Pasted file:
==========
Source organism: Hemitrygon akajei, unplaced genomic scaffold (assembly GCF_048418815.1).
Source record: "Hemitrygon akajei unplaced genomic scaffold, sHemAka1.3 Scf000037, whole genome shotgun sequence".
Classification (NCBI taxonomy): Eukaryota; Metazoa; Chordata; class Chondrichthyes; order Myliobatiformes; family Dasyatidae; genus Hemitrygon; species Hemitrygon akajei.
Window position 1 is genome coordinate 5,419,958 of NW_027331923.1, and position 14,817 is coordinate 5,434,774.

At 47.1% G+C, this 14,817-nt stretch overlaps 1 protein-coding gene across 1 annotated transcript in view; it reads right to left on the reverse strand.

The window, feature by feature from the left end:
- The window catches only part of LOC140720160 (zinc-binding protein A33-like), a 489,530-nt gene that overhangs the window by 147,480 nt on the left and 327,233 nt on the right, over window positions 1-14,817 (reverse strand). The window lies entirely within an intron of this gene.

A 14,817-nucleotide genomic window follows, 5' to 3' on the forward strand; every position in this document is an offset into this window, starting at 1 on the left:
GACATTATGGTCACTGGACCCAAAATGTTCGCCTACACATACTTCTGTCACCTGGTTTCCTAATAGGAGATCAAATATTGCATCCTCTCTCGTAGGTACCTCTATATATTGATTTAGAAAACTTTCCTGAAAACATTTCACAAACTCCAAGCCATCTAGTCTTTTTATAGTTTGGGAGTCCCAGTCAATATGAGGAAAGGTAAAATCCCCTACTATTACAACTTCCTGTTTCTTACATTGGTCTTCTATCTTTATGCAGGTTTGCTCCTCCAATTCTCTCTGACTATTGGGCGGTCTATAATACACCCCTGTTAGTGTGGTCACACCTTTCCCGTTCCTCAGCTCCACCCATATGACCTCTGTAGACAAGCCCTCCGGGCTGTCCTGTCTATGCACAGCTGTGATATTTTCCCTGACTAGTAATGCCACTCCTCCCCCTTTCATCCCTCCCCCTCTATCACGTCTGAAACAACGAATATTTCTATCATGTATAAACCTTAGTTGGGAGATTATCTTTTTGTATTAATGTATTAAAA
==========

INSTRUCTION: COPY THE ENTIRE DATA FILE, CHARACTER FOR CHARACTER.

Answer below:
Source organism: Hemitrygon akajei, unplaced genomic scaffold (assembly GCF_048418815.1).
Source record: "Hemitrygon akajei unplaced genomic scaffold, sHemAka1.3 Scf000037, whole genome shotgun sequence".
Classification (NCBI taxonomy): Eukaryota; Metazoa; Chordata; class Chondrichthyes; order Myliobatiformes; family Dasyatidae; genus Hemitrygon; species Hemitrygon akajei.
Window position 1 is genome coordinate 5,419,958 of NW_027331923.1, and position 14,817 is coordinate 5,434,774.

At 47.1% G+C, this 14,817-nt stretch overlaps 1 protein-coding gene across 1 annotated transcript in view; it reads right to left on the reverse strand.

The window, feature by feature from the left end:
- The window catches only part of LOC140720160 (zinc-binding protein A33-like), a 489,530-nt gene that overhangs the window by 147,480 nt on the left and 327,233 nt on the right, over window positions 1-14,817 (reverse strand). The window lies entirely within an intron of this gene.

A 14,817-nucleotide genomic window follows, 5' to 3' on the forward strand; every position in this document is an offset into this window, starting at 1 on the left:
GACATTATGGTCACTGGACCCAAAATGTTCGCCTACACATACTTCTGTCACCTGGTTTCCTAATAGGAGATCAAATATTGCATCCTCTCTCGTAGGTACCTCTATATATTGATTTAGAAAACTTTCCTGAAAACATTTCACAAACTCCAAGCCATCTAGTCTTTTTATAGTTTGGGAGTCCCAGTCAATATGAGGAAAGGTAAAATCCCCTACTATTACAACTTCCTGTTTCTTACATTGGTCTTCTATCTTTATGCAGGTTTGCTCCTCCAATTCTCTCTGACTATTGGGCGGTCTATAATACACCCCTGTTAGTGTGGTCACACCTTTCCCGTTCCTCAGCTCCACCCATATGACCTCTGTAGACAAGCCCTCCGGGCTGTCCTGTCTATGCACAGCTGTGATATTTTCCCTGACTAGTAATGCCACTCCTCCCCCTTTCATCCCTCCCCCTCTATCACGTCTGAAACAACGAATATTTCTATCATGTATAAACCTTAGTTGGGAGATTATCTTTTTGTATTAATGTATTAAAA